After a long dusty drive across the desert, we have finally reached the sparkling sea. The coast is bordered by a wall of stone. A real road runs beside it.
It’s beautiful. I take photos, cursing myself for not taking more during our journey.
We hear gunfire. Our party does not seem to mind much. Those responsible for all the racket are small kids, boys mainly, with big machine-guns. Dead earnest, they stand in front of our hotel, spraying the street with bullets. We stay aside, like when strangers nearby have an argument: pretend not to hear, don’t interfere.
I enter the hotel to get some pictures. I almost get a photograph of the big window breaking into one thousand pieces as one of the shooters falls onto it, but I’m a fraction of a second too late.
I suddenly realise being here is dangerous. The kids are done outside. They start coming into the building. I hide in the back rooms. They advance without a sound, from all directions.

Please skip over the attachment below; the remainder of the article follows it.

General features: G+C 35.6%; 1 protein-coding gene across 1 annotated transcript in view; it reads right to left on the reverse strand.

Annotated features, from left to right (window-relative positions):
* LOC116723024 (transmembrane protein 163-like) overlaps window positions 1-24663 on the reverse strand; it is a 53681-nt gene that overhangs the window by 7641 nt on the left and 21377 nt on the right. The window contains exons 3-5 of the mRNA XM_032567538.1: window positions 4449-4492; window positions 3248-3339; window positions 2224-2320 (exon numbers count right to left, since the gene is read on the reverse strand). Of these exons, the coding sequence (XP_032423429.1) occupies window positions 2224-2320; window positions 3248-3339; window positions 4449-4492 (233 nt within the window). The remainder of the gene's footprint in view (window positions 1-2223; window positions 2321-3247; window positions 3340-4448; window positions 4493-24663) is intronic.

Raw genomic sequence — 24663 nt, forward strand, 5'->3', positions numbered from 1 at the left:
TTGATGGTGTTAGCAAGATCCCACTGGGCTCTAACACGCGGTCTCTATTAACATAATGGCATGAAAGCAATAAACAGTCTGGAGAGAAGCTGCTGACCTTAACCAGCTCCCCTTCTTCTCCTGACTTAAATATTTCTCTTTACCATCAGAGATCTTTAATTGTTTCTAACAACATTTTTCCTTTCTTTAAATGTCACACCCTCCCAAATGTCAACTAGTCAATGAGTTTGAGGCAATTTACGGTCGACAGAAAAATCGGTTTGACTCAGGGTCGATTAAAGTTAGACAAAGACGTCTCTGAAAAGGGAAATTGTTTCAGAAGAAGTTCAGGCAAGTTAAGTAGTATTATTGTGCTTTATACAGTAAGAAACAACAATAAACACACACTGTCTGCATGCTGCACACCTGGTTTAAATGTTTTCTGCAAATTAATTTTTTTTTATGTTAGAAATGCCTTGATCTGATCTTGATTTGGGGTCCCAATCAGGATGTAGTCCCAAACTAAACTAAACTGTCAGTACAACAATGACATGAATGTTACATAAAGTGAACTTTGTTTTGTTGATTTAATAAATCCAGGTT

I’m really scared, but one room ahead. I walk calmly across a corridor, say hi to the sentinel as if a kid with a gun in a hotel hallway was perfectly normal. It works. He says hi back, almost like a real kid, and I pass my way up the stairs, heart beating.
I end up hiding in a bedroom marked “Private”. I’ve heard some isolated gunshots. I huddle in a corner, near the telephone, concealed under a bed cover. I dial for reception.
Ring. Ring. Ring. Ring.
– …Hello. Er. There are kids with guns in the hotel. Call the police. I’m hiding in a room.
I hang up, trembling. I wonder if my time has come.
The door opens, and a small armed figure steps silently inside.